12. ^ Bjelakovic G, Nikolova D, Gluud LL, Simonetti RG, Gluud C (2012). "Antioxidant supplements for prevention of mortality in healthy participants and patients with various diseases". Cochrane Database Syst Rev 3: CD007176. doi:10.1002/14651858.CD007176.pub2. PMID 22419320. 
  13. ^ Satia JA, Littman A, Slatore CG, Galanko JA, White E (2009). "Long-term Use of {beta}-Carotene, Retinol, Lycopene, and Lutein Supplements and Lung Cancer Risk: Results From the VITamins And Lifestyle (VITAL) Study". American Journal of Epidemiology 169 (7): 815–28. doi:10.1093/aje/kwn409. PMC 2842198. PMID 19208726. 
  14. ^ Neuhouser ML, Wassertheil-Smoller S, Thomson C, et al. (February 2009). "Multivitamin use and risk of cancer and cardiovascular disease in the Women's Health Initiative cohorts". Arch. Intern. Med. 169 (3): 294–304. doi:10.1001/archinternmed.2008.540. PMID 19204221. 
  15. ^ Vogelsang A, Shute E, Shute W (February 1948). "Some medical uses of vitamin E". Med World (New York) 161 (2): 83–9. PMID 18911314. 
  16. ^ Jungeblut, CW (1937). "Vitamin C Therapy and Prophylaxis in Experimental Poliomyelitis". The Journal of Experimental Medicine 65 (1): 127–146. doi:10.1084/jem.65.1.127. PMC 2133474. PMID 19870585. 
  17. ^ Klenner FR (July 1949). "The treatment of poliomyelitis and other virus diseases with vitamin C". South Med Surg 111 (7): 209–14. PMID 18147027.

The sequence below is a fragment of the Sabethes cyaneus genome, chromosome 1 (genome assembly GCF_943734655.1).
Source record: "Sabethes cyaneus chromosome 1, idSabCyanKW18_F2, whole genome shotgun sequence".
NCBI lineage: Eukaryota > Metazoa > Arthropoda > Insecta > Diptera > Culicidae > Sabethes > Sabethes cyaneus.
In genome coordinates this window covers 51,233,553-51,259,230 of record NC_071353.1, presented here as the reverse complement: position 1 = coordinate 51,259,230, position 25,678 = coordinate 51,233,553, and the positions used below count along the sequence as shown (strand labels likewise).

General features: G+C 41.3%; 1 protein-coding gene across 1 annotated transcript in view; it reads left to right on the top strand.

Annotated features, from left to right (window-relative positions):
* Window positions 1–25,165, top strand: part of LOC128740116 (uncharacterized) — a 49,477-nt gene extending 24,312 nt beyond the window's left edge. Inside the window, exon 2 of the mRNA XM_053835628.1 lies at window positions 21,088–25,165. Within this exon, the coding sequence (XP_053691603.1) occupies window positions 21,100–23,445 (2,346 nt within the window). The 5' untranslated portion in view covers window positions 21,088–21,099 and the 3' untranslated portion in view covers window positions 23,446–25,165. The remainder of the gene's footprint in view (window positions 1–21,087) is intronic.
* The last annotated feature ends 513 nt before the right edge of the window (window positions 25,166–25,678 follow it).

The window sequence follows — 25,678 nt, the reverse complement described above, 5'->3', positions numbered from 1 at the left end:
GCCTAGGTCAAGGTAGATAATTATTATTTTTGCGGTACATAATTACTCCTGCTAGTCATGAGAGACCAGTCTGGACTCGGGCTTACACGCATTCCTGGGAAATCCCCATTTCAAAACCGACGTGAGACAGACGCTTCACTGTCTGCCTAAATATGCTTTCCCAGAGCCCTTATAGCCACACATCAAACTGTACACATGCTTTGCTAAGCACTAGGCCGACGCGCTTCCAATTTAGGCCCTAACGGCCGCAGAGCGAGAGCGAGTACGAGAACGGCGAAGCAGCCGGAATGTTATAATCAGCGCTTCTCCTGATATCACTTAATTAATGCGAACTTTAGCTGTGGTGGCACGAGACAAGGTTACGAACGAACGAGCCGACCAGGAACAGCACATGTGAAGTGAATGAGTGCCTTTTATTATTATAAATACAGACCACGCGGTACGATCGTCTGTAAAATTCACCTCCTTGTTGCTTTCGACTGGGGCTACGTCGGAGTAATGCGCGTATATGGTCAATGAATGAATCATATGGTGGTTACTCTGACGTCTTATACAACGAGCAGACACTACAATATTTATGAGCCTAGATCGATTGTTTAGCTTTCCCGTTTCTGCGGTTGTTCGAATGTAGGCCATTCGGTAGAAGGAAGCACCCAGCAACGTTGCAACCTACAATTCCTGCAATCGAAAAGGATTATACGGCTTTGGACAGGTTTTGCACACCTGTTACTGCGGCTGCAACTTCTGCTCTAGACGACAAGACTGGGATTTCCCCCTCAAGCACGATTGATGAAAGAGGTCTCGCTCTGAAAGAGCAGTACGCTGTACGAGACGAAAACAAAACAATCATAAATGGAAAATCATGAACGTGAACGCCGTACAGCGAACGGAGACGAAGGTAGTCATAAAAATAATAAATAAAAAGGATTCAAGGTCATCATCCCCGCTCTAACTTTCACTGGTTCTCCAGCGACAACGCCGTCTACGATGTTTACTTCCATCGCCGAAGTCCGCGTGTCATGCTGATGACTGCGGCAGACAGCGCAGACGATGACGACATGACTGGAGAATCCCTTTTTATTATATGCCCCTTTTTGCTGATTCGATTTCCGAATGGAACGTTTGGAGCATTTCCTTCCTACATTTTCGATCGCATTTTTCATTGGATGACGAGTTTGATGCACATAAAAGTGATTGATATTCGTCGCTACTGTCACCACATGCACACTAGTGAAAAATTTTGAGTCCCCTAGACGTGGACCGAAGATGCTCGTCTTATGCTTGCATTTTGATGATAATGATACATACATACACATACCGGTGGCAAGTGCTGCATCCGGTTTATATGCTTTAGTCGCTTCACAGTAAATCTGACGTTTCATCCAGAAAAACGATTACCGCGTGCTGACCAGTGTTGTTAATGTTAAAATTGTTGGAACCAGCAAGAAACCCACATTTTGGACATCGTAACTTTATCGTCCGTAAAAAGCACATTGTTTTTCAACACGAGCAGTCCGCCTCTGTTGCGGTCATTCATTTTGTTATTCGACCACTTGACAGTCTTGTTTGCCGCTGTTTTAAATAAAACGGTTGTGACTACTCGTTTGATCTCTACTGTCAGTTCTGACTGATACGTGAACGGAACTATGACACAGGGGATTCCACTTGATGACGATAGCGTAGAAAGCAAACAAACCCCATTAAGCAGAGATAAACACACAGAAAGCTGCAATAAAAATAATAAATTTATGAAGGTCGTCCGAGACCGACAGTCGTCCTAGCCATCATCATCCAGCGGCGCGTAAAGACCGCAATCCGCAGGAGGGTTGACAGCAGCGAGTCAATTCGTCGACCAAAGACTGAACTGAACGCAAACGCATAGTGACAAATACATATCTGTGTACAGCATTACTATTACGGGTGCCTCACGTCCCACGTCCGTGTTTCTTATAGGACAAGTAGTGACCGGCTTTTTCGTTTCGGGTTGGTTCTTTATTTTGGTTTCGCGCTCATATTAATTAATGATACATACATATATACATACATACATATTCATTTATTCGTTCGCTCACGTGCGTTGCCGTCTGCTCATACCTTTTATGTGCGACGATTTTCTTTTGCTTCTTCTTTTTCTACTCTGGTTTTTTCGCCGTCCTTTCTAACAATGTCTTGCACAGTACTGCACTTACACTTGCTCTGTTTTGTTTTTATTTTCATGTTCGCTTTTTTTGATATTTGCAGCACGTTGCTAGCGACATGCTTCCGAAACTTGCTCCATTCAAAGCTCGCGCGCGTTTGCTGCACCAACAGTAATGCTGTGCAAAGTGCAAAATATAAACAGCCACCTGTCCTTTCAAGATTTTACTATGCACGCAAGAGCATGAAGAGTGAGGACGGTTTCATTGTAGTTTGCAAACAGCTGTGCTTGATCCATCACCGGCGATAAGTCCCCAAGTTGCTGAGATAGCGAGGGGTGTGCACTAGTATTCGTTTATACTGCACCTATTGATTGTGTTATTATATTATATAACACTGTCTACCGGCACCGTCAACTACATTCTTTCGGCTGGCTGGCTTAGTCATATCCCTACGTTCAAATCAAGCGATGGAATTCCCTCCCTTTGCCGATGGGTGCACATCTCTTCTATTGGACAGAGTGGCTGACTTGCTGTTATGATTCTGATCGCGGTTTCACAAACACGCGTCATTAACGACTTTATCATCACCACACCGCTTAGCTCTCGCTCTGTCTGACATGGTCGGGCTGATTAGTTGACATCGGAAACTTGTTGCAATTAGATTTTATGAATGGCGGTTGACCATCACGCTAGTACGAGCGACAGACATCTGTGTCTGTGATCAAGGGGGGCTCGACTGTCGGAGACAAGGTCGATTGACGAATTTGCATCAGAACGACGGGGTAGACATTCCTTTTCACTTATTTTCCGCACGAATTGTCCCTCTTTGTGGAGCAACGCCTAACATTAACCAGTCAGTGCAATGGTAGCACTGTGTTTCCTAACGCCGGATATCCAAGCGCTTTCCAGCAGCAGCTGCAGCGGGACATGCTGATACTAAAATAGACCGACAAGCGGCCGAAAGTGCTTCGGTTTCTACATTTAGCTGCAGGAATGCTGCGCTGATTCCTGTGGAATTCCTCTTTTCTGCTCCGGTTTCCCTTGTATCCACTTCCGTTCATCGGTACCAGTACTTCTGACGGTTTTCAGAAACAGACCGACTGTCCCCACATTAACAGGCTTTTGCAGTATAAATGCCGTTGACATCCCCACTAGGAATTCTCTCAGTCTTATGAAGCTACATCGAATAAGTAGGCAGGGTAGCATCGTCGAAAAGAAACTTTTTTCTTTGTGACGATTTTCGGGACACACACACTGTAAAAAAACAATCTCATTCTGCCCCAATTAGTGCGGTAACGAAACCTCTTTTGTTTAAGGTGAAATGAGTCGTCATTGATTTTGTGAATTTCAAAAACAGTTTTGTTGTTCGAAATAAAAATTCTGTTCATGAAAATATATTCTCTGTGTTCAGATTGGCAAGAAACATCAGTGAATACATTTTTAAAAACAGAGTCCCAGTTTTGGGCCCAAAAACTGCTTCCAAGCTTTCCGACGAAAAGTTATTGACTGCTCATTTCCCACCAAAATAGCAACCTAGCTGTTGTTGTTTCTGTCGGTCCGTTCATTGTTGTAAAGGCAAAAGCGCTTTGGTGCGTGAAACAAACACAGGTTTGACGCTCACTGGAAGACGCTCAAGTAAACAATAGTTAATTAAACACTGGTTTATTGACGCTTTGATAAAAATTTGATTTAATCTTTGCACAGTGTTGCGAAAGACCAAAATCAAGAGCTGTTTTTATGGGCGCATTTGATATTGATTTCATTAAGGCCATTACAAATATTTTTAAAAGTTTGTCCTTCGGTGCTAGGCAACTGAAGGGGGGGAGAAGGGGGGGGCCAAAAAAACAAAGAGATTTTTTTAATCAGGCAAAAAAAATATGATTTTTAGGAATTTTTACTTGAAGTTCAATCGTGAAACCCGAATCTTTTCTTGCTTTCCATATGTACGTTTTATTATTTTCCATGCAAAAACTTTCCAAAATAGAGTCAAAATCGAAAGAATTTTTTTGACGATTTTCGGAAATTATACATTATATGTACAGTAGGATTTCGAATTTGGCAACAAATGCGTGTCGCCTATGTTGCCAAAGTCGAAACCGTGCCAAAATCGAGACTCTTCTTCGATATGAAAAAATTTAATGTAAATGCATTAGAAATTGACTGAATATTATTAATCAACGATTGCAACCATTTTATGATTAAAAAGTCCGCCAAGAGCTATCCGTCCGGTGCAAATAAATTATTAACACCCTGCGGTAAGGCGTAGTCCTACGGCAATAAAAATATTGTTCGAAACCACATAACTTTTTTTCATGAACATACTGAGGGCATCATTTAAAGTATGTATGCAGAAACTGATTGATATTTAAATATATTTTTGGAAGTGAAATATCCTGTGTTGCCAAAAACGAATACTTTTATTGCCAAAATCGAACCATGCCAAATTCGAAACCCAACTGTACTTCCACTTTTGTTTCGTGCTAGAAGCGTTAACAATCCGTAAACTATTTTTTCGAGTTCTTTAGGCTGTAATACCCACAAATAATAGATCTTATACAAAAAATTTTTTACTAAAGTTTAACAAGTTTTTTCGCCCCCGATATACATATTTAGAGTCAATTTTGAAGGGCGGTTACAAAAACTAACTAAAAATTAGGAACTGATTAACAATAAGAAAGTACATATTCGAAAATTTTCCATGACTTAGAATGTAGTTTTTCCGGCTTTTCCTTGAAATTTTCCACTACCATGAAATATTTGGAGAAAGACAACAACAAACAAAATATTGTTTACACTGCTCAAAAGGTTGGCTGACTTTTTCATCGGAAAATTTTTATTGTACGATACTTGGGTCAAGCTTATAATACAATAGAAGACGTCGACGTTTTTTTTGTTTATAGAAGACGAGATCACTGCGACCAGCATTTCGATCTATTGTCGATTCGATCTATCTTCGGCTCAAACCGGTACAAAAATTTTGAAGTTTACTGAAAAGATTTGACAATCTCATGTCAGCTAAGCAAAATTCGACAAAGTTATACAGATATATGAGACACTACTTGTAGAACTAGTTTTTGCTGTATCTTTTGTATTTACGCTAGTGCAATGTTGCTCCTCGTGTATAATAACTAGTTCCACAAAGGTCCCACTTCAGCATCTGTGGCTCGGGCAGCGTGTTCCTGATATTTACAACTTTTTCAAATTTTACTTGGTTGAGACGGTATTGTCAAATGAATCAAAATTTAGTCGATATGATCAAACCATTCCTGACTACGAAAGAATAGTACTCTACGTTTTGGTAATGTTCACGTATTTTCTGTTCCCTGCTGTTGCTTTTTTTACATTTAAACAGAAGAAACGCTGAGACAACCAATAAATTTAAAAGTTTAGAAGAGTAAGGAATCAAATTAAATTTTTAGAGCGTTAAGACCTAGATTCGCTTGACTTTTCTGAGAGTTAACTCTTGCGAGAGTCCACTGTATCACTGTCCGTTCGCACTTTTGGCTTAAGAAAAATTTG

18. ^ KAUFMAN W (July 1953). "Niacinamide therapy for joint mobility; therapeutic reversal of a common clinical manifestation of the normal aging process". Conn State Med J 17 (7): 584–9. PMID 13060032. 
  19. ^ ALTSCHUL R, HOFFER A (April 1960). "The Effect of Nicotinic Acid on Hypercholesterolæmia". Can Med Assoc J 82 (15): 783–5. PMC 1938010. PMID 13792994. 
  20. ^ Williams, Roger Lawrence (1998). Biochemical Individuality. New York: McGraw-Hill. ISBN 0-87983-893-0. 
  21. ^ Stone, Irwin (1982). The healing factor: "vitamin C" against disease. New York: Perigee Books. ISBN 0-399-50764-7. 
  22. ^ Sanford M, Curran MP (2008). "Niacin extended-release/simvastatin". Drugs 68 (16): 2373–86. doi:10.2165/0003495-200868160-00008. PMID 18973399. 
  23. ^ Richardson MA, Sanders T, Palmer JL, Greisinger A, Singletary SE (July 2000). "Complementary/alternative medicine use in a comprehensive cancer center and the implications for oncology". J. Clin. Oncol. 18 (13): 2505–14. PMID 10893280. 
  24. ^ Choi, MD, DrPH, Hyon K.; Xiang Gao, MD, PhD; Gary Curhan, MD, ScD (March 9, 2009). "Vitamin C Intake and the Risk of Gout in Men – A Prospective Study". Archives of Internal Medicine. 169 (5): 502–507. doi:10.1001/archinternmed.2008.606. PMC 2767211. PMID 19273781. 
  25. ^ Lin J, Cook NR, Albert C, et al. (January 2009). "Vitamins C and E and Beta Carotene Supplementation and Cancer Risk: A Randomized Controlled Trial". J. Natl. Cancer Inst. 101 (1): 14–23. doi:10.1093/jnci/djn438. PMC 2615459. PMID 19116389. 
  26. ^ Douglas RM, Hemilä H, Chalker E, Treacy B (2007). "Vitamin C for preventing and treating the common cold". In Hemilä, Harri. Cochrane Database Syst Rev (3): CD000980. doi:10.1002/14651858.CD000980.pub3. PMID 17636648. 
  27. ^ Cabanillas, F (2010). "Vitamin C and cancer: what can we conclude--1,609 patients and 33 years later?". Puerto Rico health sciences journal 29 (3): 215–7. PMID 20799507.  edit
  28. ^ a b Snodgrass SR (1992). "Vitamin neurotoxicity". Mol. Neurobiol. 6 (1): 41–73. doi:10.1007/BF02935566. PMID 1463588. 

External links[edit]